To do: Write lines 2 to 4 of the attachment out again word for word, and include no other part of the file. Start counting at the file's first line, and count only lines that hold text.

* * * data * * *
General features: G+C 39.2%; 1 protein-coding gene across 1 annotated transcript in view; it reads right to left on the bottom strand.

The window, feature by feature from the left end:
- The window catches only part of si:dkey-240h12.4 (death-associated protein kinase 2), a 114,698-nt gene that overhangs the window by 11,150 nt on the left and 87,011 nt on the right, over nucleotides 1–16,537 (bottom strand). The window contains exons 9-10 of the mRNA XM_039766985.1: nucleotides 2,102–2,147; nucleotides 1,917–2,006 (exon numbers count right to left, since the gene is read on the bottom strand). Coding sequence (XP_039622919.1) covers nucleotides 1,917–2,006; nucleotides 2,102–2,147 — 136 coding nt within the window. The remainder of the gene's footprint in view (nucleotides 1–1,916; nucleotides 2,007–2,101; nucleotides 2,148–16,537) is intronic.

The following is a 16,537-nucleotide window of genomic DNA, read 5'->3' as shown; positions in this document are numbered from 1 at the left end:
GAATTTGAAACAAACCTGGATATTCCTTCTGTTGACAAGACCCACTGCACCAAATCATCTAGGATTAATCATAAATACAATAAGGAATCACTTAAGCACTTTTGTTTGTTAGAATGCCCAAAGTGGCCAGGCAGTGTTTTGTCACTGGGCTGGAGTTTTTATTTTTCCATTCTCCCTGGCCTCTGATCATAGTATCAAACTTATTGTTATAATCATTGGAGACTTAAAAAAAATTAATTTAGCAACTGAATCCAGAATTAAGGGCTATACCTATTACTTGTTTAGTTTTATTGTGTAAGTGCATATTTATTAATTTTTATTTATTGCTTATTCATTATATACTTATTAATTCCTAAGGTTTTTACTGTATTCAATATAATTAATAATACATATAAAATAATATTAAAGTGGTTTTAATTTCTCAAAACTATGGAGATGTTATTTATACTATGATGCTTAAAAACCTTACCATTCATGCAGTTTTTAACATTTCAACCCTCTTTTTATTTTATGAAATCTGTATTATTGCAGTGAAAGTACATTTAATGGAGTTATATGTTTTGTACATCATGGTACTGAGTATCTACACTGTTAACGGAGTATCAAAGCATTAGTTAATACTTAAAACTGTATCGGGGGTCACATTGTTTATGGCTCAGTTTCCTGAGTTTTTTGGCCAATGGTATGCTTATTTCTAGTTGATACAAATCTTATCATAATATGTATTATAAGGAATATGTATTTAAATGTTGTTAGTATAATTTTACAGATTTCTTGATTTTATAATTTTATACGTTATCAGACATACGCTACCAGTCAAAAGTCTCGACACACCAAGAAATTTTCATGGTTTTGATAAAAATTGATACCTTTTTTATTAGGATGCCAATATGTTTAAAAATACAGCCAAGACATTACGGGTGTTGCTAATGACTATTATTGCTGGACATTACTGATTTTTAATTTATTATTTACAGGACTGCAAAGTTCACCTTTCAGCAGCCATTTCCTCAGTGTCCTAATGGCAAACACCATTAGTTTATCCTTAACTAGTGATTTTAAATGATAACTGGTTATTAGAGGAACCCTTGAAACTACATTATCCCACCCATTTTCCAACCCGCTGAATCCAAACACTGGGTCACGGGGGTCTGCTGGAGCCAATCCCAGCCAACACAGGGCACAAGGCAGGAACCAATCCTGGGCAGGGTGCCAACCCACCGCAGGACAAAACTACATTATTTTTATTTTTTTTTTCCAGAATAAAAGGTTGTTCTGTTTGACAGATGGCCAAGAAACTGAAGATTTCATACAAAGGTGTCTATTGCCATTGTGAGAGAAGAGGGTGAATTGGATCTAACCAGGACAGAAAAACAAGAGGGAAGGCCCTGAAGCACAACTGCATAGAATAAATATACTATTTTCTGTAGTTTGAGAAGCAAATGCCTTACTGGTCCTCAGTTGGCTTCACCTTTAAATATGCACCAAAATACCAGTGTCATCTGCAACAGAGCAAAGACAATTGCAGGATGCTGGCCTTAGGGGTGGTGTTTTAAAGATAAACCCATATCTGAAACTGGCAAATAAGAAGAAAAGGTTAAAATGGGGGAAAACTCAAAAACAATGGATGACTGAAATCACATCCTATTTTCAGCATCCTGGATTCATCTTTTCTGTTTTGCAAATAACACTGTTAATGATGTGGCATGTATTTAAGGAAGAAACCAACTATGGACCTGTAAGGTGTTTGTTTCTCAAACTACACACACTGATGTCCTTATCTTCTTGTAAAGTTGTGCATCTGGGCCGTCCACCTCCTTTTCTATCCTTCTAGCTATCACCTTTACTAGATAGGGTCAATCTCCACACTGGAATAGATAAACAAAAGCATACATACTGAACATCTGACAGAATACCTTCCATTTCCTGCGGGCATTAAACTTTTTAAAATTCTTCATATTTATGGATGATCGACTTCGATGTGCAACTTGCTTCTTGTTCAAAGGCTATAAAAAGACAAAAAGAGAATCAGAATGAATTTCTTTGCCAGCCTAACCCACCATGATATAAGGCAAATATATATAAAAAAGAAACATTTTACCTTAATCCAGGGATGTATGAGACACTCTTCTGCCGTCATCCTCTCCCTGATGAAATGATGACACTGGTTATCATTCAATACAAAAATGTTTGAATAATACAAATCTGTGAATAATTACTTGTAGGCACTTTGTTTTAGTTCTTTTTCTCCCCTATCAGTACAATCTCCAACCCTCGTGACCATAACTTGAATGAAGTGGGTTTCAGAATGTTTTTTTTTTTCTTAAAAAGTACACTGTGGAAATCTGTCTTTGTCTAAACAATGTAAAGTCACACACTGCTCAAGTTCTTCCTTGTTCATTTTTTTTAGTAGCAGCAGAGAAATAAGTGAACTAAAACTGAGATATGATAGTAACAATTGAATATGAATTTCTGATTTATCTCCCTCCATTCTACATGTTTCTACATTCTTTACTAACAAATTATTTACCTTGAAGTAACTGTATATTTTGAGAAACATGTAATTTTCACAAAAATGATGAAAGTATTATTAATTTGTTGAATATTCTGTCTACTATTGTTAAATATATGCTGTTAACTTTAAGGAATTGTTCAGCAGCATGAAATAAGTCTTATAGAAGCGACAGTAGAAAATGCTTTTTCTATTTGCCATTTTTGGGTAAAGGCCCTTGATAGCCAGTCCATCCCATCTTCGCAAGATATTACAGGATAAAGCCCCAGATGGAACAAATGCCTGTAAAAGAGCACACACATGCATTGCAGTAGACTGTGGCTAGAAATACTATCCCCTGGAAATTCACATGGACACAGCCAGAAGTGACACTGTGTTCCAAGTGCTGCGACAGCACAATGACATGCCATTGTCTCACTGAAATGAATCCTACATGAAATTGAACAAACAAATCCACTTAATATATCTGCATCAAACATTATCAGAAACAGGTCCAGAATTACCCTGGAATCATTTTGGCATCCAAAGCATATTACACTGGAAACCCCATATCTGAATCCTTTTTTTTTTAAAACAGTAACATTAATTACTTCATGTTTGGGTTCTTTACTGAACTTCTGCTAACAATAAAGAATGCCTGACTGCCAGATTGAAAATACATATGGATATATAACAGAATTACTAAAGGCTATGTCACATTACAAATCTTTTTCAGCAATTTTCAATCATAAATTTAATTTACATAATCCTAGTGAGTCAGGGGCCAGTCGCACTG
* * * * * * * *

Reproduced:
The window, feature by feature from the left end:
- The window catches only part of si:dkey-240h12.4 (death-associated protein kinase 2), a 114,698-nt gene that overhangs the window by 11,150 nt on the left and 87,011 nt on the right, over nucleotides 1–16,537 (bottom strand). The window contains exons 9-10 of the mRNA XM_039766985.1: nucleotides 2,102–2,147; nucleotides 1,917–2,006 (exon numbers count right to left, since the gene is read on the bottom strand). Coding sequence (XP_039622919.1) covers nucleotides 1,917–2,006; nucleotides 2,102–2,147 — 136 coding nt within the window. The remainder of the gene's footprint in view (nucleotides 1–1,916; nucleotides 2,007–2,101; nucleotides 2,148–16,537) is intronic.

The following is a 16,537-nucleotide window of genomic DNA, read 5'->3' as shown; positions in this document are numbered from 1 at the left end: